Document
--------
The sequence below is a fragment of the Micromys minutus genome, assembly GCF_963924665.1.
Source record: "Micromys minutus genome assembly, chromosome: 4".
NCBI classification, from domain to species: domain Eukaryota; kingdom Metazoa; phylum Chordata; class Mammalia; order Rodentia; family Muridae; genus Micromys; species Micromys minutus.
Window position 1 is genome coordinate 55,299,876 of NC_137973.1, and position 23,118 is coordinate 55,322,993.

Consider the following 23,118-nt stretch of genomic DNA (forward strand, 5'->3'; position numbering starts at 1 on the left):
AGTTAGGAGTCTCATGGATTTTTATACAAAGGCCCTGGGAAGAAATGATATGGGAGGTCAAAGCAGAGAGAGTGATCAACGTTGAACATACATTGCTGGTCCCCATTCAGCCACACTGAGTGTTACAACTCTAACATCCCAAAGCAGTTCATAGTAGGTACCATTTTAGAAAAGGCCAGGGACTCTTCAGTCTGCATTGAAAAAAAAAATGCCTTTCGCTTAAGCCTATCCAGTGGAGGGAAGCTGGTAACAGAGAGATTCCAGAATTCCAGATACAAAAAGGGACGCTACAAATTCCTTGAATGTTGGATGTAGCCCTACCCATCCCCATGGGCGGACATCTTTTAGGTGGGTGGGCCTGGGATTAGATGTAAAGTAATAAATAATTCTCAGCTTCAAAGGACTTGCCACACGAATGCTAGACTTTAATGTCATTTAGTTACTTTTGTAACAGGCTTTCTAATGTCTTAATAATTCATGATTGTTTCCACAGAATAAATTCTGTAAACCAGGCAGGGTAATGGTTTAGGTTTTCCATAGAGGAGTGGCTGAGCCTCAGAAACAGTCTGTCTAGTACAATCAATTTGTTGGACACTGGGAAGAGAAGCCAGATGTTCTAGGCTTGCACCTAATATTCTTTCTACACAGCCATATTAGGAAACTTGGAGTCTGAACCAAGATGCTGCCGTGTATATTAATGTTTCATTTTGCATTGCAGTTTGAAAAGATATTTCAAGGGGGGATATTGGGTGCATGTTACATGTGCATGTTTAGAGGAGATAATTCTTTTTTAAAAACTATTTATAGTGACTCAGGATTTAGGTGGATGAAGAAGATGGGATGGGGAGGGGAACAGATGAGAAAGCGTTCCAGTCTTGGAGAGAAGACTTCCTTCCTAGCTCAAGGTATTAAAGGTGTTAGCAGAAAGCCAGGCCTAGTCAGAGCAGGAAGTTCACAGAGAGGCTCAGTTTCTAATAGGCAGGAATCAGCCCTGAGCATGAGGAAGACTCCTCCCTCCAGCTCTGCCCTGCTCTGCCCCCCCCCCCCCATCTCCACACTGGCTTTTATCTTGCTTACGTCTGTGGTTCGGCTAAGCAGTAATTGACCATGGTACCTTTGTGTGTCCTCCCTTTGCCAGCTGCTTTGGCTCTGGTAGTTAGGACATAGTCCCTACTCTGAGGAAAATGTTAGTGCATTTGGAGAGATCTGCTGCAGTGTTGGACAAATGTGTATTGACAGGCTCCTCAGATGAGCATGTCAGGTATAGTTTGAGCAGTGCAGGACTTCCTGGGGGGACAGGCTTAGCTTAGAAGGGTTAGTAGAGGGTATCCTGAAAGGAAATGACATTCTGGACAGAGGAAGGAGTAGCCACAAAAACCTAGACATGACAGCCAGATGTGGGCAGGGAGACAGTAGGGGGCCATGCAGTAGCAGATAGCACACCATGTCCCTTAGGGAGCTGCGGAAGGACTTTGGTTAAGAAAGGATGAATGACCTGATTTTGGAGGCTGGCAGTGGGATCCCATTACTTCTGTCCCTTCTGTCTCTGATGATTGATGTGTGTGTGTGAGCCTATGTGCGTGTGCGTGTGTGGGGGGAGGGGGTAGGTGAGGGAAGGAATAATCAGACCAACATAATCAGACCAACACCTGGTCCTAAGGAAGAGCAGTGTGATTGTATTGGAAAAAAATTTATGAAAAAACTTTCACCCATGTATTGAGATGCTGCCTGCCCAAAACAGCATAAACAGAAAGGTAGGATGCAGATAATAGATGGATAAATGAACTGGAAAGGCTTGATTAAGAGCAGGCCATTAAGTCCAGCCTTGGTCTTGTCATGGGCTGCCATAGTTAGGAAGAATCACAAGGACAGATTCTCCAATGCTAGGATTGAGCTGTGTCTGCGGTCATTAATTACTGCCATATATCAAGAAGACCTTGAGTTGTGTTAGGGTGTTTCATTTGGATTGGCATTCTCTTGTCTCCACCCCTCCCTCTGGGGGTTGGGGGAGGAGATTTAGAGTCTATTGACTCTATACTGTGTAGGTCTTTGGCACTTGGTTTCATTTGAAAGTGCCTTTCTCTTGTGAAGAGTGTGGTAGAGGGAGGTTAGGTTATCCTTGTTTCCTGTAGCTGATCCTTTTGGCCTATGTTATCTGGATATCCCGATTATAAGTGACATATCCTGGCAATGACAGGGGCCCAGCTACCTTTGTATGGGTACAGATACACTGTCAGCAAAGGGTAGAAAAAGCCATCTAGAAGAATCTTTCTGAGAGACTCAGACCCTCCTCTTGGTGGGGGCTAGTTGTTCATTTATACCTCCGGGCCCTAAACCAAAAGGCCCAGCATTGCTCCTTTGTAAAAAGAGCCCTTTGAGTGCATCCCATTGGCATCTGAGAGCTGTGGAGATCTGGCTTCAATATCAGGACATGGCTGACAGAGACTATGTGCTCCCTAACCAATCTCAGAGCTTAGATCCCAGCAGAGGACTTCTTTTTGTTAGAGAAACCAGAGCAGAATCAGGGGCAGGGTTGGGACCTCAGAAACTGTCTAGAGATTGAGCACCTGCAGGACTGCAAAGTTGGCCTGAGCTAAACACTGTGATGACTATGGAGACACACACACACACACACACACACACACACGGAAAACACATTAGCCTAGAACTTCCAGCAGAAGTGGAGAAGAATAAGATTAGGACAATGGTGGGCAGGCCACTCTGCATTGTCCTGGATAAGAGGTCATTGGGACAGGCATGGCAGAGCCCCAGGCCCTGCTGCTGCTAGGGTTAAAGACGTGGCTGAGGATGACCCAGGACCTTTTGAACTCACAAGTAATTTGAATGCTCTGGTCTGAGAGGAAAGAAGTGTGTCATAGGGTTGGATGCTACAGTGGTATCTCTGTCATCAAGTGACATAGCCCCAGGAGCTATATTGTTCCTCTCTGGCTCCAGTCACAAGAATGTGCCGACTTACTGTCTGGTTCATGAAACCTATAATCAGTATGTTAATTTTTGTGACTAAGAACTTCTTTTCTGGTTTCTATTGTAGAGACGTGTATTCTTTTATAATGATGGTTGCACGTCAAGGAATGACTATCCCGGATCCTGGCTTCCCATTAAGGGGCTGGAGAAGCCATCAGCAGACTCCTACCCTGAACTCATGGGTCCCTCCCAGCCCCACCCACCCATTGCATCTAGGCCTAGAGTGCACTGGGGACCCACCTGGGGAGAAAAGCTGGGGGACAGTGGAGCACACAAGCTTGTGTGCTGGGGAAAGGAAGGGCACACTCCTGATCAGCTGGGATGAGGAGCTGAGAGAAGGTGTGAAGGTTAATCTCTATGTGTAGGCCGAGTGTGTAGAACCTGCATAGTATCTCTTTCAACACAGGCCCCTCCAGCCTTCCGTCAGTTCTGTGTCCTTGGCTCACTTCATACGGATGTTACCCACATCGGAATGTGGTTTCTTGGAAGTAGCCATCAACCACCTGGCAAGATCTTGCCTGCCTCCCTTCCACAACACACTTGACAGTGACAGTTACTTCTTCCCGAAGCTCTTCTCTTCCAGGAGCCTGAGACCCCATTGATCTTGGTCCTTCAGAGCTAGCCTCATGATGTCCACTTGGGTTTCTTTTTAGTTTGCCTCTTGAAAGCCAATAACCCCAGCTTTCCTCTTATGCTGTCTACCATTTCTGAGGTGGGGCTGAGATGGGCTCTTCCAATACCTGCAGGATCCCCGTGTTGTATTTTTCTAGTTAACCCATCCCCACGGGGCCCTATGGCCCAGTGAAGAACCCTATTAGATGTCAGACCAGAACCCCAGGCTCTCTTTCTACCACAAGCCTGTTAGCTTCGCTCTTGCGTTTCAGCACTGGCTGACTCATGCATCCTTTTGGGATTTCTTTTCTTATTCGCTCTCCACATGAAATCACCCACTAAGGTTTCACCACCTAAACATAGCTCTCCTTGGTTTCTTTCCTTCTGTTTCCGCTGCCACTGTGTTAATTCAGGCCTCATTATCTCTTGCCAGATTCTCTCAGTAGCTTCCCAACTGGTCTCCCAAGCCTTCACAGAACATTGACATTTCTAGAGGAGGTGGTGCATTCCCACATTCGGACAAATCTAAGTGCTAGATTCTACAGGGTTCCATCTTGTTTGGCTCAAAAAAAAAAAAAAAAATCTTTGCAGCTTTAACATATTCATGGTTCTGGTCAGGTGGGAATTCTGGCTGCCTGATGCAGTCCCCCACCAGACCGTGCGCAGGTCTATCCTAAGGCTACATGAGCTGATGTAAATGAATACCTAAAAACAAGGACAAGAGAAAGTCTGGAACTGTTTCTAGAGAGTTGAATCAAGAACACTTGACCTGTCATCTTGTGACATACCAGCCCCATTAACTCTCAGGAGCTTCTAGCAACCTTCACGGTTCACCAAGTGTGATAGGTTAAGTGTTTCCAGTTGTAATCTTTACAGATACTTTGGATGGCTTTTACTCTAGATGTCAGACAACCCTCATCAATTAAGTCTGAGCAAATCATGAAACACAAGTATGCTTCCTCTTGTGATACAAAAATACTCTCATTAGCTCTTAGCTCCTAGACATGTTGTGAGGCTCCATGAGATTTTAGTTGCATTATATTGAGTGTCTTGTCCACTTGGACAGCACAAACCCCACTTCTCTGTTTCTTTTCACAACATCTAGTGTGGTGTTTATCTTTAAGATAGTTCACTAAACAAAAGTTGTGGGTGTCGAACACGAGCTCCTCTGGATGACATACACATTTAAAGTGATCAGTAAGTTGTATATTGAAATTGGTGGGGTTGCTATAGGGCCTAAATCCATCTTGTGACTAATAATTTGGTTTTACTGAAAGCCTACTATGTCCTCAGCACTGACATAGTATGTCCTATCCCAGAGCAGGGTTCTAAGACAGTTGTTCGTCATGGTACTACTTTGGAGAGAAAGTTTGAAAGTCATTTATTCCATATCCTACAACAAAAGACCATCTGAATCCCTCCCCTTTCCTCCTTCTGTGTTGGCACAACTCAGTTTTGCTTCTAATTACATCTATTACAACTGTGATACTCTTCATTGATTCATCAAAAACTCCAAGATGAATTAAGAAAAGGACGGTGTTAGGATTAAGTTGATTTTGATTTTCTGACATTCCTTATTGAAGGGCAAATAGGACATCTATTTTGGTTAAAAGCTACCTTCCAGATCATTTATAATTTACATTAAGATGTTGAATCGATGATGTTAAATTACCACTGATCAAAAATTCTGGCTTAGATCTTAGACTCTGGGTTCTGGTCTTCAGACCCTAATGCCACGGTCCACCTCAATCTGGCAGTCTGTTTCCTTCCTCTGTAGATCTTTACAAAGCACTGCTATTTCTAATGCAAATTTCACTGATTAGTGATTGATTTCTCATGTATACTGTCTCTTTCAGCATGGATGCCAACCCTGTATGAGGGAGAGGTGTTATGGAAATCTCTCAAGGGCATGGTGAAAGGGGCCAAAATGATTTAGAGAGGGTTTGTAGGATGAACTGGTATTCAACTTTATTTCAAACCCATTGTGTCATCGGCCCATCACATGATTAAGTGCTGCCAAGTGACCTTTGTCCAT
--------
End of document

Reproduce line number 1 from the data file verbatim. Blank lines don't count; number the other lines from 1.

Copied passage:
The sequence below is a fragment of the Micromys minutus genome, assembly GCF_963924665.1.